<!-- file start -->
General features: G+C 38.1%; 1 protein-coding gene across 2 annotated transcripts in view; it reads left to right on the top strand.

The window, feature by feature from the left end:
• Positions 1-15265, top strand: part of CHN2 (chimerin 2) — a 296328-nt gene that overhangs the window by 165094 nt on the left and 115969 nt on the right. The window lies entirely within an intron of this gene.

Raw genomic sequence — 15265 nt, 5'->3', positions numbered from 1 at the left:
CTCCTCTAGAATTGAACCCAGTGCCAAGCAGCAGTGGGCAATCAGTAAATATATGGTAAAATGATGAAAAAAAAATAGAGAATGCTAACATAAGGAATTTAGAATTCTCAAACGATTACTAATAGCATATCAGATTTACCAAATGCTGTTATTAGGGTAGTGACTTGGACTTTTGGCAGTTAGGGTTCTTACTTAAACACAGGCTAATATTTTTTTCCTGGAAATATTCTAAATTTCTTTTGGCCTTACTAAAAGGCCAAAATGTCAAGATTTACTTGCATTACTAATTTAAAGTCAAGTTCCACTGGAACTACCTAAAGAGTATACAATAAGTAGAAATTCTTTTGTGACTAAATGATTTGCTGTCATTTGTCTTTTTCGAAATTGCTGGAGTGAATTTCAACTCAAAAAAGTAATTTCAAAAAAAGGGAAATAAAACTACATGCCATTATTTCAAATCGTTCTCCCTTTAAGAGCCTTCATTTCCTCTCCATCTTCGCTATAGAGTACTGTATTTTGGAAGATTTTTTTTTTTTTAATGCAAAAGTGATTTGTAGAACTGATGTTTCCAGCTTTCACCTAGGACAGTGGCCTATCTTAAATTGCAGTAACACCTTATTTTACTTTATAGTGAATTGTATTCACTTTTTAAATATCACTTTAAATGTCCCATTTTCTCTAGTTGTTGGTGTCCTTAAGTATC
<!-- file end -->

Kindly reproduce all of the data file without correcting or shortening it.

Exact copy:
General features: G+C 38.1%; 1 protein-coding gene across 2 annotated transcripts in view; it reads left to right on the top strand.

The window, feature by feature from the left end:
• Positions 1-15265, top strand: part of CHN2 (chimerin 2) — a 296328-nt gene that overhangs the window by 165094 nt on the left and 115969 nt on the right. The window lies entirely within an intron of this gene.

Raw genomic sequence — 15265 nt, 5'->3', positions numbered from 1 at the left:
CTCCTCTAGAATTGAACCCAGTGCCAAGCAGCAGTGGGCAATCAGTAAATATATGGTAAAATGATGAAAAAAAAATAGAGAATGCTAACATAAGGAATTTAGAATTCTCAAACGATTACTAATAGCATATCAGATTTACCAAATGCTGTTATTAGGGTAGTGACTTGGACTTTTGGCAGTTAGGGTTCTTACTTAAACACAGGCTAATATTTTTTTCCTGGAAATATTCTAAATTTCTTTTGGCCTTACTAAAAGGCCAAAATGTCAAGATTTACTTGCATTACTAATTTAAAGTCAAGTTCCACTGGAACTACCTAAAGAGTATACAATAAGTAGAAATTCTTTTGTGACTAAATGATTTGCTGTCATTTGTCTTTTTCGAAATTGCTGGAGTGAATTTCAACTCAAAAAAGTAATTTCAAAAAAAGGGAAATAAAACTACATGCCATTATTTCAAATCGTTCTCCCTTTAAGAGCCTTCATTTCCTCTCCATCTTCGCTATAGAGTACTGTATTTTGGAAGATTTTTTTTTTTTTAATGCAAAAGTGATTTGTAGAACTGATGTTTCCAGCTTTCACCTAGGACAGTGGCCTATCTTAAATTGCAGTAACACCTTATTTTACTTTATAGTGAATTGTATTCACTTTTTAAATATCACTTTAAATGTCCCATTTTCTCTAGTTGTTGGTGTCCTTAAGTATC